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Criteo 1 TiB benchmark

Table of contents


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This project is a minimal benchmark of applicability of several implementations of machine learning algorithms to training on big data. Our main focus is Spark.ML and how it compares to commonly used single-node machine learning tools Vowpal Wabbit and XGBoost in terms of scaling to terabyte (billions of lines) train data. Quick web search shows that many people tested Spark but not on tasks requiring a cluster so they are mostly single-node tests.

This project is inspired by but is focused on training models on billions of lines of train data, including Spark.ML in multinode cluster environment.

Task and data

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Our target application is prediction of click-through ratio (CTR) of banners in online advertising. Criteo released an industry-standard open dataset which represents banner impressions in online advertising during the timespan of 24 days. It is more than 1 terabyte in size and consists of more than 4 billion lines of data. Each line represents a banner impression and contains 40 columns separated by tabulation:

  • the first column is a label - {0, 1} - 1 meaning the banner was clicked and 0 otherwise;
  • 13 numeric columns;
  • 26 categorical columns with categories being 32-bit hashes.

This is how it looks like:

Dataset schema

All the data except the last day was concatenated and sampled into training sets of 10ⁿ and 3×10ⁿ lines with n ∈ {4, 5, ..., 9} (i.e. train samples' sizes are 10k, 30k, 100k, ..., 1kkk, 3kkk lines). The last day was used for testing - a sample of one million lines was taken from it. All samples were converted to

  • LibSVM format for training XGBoost models and as a source for the transformation to Spark.ML DataFrame;
  • Vowpal Wabbit data format.

Data for Spark.ML models was processed on-the-fly from LibSVM format:

  • into a dataset of tuples of "label" (integer) and "features" (SparseVector of size 10⁵ using hashing trick for all features) for Spark.ML LogisticRegression;
  • into a dataset of tuples of "label" (integer) and "features" (SparseVector of size 39 taken as-is from corresponding columns, see below) for Spark.ML RandomForestClassifier.


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Historically, we make use of Vowpal Wabbit and XGBoost exploiting "Local train + Distributed apply" scenario. Our task was to run a performance test of our currently used approach and Spark.ML library algorithms.

We used the following non-distributed algorithms:

  • Vowpal Wabbit - it implements logistic regression with a hashing trick and reads the data only once never keeping more than one sample in memory (it is an out-of-core implementation);
  • in-memory XGBoost - gradient-boosted trees implementation that (by default) loads the whole data into memory (which is faster than multiple reads from disk, but we are limited in size by machine memory);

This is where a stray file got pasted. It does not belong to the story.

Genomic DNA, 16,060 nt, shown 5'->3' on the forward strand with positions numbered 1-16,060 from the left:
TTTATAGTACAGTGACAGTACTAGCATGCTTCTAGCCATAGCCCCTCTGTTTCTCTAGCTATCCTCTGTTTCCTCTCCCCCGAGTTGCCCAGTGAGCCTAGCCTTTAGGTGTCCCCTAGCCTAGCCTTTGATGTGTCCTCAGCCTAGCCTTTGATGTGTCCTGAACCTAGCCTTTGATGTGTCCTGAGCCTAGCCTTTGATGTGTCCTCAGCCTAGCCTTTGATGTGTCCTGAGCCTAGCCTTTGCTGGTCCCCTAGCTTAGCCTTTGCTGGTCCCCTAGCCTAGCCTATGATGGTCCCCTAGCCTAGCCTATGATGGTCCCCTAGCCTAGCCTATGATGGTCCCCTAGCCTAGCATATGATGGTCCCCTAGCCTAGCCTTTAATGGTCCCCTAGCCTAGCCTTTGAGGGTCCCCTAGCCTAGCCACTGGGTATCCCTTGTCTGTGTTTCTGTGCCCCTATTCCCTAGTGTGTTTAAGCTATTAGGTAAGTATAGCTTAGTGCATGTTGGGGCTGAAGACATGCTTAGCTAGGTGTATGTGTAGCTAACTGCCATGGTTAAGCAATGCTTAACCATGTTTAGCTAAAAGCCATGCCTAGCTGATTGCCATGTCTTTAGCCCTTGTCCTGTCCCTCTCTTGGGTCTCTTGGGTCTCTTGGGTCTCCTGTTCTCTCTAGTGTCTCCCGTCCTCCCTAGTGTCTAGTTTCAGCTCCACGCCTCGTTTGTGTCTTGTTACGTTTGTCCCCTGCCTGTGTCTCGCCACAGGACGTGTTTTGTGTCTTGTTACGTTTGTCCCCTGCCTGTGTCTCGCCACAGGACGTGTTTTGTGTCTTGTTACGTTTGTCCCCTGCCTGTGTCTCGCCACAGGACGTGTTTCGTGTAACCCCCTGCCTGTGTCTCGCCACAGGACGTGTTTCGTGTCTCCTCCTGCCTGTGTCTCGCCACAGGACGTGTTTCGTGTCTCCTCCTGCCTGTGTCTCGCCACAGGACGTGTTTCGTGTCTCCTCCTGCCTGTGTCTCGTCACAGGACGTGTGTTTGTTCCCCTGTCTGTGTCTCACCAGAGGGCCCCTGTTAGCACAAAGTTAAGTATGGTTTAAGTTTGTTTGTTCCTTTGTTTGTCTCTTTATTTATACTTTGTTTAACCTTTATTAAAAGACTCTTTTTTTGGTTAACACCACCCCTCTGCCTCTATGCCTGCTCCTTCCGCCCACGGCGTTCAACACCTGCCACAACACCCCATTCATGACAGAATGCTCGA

• out-of-core XGBoost - a variant of XGBoost training which uses an on-disk cache; this is slower (compared to the in-memory variant) but potentially we can train on the data limited in size only by the size of HDD.

Spark.ML contains following classification algorithms:

Our preliminary research shows that four of the algorithms are not well-suited for our task of CTR prediction:

  • NaiveBayes provides significantly worse logistic loss (which is an essential metric of CTR models' quality) than all other models;
  • DecisionTreeClassifier suffers in quality in comparison to the RandomForestClassifier but still requires roughly the same amount of time to train;
  • GBTClassifier (Spark.ML implementation of gradient-boosted trees) and MultilayerPerceptronClassifier do not support prediction of probabilities that are required by the task (these two models are not shown on graphs above).

ROC AUC Log loss Training time

Thus we use only LogisticRegression and RandomForestClassifier for our testing purposes.


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Local models were trained on a 12-core (24-thread) machine with 128 GiB of memory. Distributed training was performed on our production cluster (total capacity is approximately 2000 cores and 10 TiB of memory); for the experiment a small part of resources has been allocated - 256 cores and 1 TiB of memory for training on datasets upto 300 million of lines and 512 cores and 2 TiB of memory for training on one billion and 3 billion lines of train data. 4 cores and 16 TiB of memory per Spark executor was used.

For the experiment we used Vowpal Wabbit 8.3.0, XGBoost 0.4 and Spark 2.1.0 running on a Hadoop 2.6 cluster (using YARN as a cluster manager).

Experiment layout

Hyperparameter optimization